Archives: Information Management

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President Seeks $19 Billion and Creates a Commission to Address Cybersecurity

President Barack Obama requested $19 billion in his budget for 2017 to address cybersecurity in the United States, $5 billion more than was budgeted for the current year. Today, he issued an Executive Order that will create a commission within the Department of Commerce to be known as the “Commission on Enhancing National Cybersecurity.” So, … Continue Reading

Top 10 for 2016 – Happy Data Privacy Day

In honor of Data Privacy Day, we provide the following “Top 10 for 2016.”  While the list is by no means exhaustive, it does provide some hot topics for organizations to consider in 2016. EU/U.S. Data Transfer (status of Safe Harbor).  On October 6, 2015, the Court of Justice of the European Union (CJEU) ruled … Continue Reading

CFTC Approves Proposed Cybersecurity Regulations

Recognizing cyber security as one of the most important issues facing financial markets today, and identifying cyber-attacks as a top threat, the U.S. Commodity Futures Trading Commission (CFTC) unanimously approved proposed enhanced rules on cybersecurity for derivatives clearing house organizations, trading platforms, and swap data repositories.  The proposals, published in separate Federal Register Notices as Part … Continue Reading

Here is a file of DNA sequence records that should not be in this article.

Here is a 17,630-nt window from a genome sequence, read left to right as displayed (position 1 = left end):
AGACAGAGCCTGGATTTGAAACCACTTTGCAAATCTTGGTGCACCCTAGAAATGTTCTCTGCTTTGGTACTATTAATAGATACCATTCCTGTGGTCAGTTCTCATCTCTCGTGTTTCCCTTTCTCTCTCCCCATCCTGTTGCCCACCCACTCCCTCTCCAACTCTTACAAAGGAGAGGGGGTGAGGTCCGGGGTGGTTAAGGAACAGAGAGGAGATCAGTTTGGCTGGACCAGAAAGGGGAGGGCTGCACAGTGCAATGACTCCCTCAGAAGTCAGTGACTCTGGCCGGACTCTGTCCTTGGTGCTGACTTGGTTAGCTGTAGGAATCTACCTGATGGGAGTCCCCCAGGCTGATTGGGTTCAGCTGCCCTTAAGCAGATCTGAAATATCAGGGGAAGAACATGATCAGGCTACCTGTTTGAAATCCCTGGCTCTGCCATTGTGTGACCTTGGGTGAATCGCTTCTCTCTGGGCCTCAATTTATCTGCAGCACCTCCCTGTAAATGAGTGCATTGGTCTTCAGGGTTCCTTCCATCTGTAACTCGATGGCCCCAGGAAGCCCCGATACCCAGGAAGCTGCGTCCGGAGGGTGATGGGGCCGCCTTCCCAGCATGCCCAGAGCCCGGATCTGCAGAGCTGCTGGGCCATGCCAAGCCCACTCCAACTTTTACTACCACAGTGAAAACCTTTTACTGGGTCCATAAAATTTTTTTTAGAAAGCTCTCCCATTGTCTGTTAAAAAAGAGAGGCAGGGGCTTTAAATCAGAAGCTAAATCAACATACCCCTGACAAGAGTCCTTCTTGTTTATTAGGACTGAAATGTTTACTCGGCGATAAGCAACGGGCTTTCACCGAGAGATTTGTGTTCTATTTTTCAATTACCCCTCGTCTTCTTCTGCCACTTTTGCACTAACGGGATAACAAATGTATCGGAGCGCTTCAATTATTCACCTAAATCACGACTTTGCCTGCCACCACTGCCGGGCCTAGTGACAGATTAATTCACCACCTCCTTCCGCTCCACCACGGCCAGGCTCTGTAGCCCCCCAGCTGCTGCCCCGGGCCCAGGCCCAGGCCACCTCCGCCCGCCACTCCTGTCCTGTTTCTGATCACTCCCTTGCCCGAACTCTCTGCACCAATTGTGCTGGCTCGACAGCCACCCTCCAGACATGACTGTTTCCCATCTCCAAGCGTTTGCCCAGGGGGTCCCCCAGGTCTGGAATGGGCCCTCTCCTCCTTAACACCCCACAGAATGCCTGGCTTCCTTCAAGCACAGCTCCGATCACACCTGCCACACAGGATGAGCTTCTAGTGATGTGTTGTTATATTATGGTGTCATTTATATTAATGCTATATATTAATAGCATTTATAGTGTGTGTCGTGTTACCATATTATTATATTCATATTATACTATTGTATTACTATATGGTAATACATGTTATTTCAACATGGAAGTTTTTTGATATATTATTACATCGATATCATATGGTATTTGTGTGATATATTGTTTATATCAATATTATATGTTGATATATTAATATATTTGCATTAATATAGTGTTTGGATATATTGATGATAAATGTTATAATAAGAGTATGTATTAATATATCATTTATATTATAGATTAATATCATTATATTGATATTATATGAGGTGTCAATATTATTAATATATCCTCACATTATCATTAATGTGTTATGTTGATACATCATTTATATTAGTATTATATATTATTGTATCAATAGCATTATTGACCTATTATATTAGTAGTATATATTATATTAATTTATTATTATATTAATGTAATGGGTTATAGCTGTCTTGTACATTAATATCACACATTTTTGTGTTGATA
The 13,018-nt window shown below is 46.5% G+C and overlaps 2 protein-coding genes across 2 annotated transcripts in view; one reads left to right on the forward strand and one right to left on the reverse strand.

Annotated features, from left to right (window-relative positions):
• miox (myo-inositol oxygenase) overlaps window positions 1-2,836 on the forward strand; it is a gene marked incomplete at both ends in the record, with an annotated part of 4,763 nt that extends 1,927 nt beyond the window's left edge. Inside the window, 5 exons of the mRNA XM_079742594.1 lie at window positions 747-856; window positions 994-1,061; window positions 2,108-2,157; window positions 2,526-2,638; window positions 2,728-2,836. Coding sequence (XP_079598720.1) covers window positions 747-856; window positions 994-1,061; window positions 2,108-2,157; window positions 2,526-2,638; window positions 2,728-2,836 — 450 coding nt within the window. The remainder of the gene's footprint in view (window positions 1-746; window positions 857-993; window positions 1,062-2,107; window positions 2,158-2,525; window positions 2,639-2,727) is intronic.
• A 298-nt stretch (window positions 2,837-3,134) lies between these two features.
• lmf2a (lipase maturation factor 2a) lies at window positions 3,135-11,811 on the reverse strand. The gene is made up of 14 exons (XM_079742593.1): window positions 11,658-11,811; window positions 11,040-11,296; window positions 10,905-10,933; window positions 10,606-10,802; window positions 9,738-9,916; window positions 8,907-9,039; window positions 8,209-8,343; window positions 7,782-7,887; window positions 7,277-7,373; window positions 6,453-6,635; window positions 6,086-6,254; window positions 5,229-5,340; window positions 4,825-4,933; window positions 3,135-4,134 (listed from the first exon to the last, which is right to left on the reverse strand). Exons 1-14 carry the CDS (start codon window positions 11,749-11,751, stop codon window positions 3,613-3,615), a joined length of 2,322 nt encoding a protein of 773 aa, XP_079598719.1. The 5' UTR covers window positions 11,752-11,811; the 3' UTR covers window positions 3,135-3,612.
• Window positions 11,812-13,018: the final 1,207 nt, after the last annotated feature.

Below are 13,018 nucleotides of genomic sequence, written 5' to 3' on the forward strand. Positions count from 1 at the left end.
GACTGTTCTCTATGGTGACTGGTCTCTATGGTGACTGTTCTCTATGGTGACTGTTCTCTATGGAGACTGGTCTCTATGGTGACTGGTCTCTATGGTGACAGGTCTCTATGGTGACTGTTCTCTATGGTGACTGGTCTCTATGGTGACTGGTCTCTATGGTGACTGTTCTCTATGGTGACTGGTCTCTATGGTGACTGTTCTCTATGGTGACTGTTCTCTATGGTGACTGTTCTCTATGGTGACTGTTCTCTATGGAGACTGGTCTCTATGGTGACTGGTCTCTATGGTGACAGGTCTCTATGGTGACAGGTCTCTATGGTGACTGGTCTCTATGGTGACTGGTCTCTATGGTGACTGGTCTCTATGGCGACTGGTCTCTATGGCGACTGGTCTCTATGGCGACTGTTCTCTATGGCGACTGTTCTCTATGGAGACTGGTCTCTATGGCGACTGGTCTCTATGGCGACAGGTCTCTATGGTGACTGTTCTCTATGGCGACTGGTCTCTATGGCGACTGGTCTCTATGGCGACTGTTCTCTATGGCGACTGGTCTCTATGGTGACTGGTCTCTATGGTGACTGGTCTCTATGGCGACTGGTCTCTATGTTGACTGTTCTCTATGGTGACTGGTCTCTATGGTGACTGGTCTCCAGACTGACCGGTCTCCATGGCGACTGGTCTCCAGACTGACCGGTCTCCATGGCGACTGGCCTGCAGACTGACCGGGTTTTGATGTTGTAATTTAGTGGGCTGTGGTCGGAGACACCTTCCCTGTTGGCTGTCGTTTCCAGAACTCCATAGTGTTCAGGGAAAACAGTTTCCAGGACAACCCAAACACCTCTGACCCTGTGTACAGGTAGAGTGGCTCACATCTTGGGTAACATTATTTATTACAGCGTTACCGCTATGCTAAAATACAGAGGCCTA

North Carolina Employees are not “Authorized” to Divert Employer Data

As the year draws to a close, employer claims under the Computer Fraud and Abuse Act (“CFAA”) against departing employees for stealing or otherwise diverting employer information without authorization to do so are dying slow deaths in many federal courts across the nation. As noted over on the Non-Compete and Trade Secrets Report, the U.S. … Continue Reading

DNC, Bernie Sanders’ Data Breach – Breaches Are Not Just About Social Security Numbers or Payment Cards

Are pundits discussing the personal information allegedly accessed by a campaign staffer for Bernie Sanders? No, not really, and that is the point. Scheduled to debate tonight at St. Anselm College in Manchester, New Hampshire, Democratic presidential candidates Bernie Sanders and Hillary Clinton are almost certain to joust over an alleged intrusion into Clinton’s voter … Continue Reading

Leading Cause of Data Breaches – Employee Error, ACC Survey Concludes

When people think about data breaches, they tend think more about the illegal hacking into computer networks by individuals, criminal enterprises or even nation states, than they do about simple employee error. This makes some sense as hacking incidents seem to be more interesting and draw more media attention. Holding this belief, however, can cause … Continue Reading